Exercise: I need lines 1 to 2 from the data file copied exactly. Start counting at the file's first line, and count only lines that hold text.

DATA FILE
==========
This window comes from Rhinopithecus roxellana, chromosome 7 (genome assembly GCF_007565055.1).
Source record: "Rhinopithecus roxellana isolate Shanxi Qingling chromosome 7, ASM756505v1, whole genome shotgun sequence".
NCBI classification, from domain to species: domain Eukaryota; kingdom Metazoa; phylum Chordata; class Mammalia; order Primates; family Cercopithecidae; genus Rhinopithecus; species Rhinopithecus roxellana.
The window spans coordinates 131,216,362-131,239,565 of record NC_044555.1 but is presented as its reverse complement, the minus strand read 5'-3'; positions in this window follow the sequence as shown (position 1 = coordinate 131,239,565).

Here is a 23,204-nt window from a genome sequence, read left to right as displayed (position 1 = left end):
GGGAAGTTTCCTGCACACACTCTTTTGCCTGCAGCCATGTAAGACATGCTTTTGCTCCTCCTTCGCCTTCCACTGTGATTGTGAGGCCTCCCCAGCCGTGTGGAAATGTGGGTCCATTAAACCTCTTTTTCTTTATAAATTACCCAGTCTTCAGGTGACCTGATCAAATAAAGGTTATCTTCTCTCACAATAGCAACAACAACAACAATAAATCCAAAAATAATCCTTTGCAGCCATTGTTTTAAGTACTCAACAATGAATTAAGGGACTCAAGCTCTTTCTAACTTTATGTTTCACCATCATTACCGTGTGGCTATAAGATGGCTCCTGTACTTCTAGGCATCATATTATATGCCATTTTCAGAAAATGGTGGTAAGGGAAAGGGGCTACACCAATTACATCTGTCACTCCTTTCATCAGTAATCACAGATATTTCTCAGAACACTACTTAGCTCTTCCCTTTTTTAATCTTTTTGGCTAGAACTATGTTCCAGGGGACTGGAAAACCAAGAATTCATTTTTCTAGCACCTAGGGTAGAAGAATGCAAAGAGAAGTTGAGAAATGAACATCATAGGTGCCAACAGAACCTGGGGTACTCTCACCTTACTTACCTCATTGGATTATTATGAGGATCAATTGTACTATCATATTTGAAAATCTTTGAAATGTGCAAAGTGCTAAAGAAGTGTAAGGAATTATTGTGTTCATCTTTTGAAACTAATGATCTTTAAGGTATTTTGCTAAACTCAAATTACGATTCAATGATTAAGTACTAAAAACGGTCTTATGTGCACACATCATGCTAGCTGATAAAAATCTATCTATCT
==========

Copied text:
This window comes from Rhinopithecus roxellana, chromosome 7 (genome assembly GCF_007565055.1).
Source record: "Rhinopithecus roxellana isolate Shanxi Qingling chromosome 7, ASM756505v1, whole genome shotgun sequence".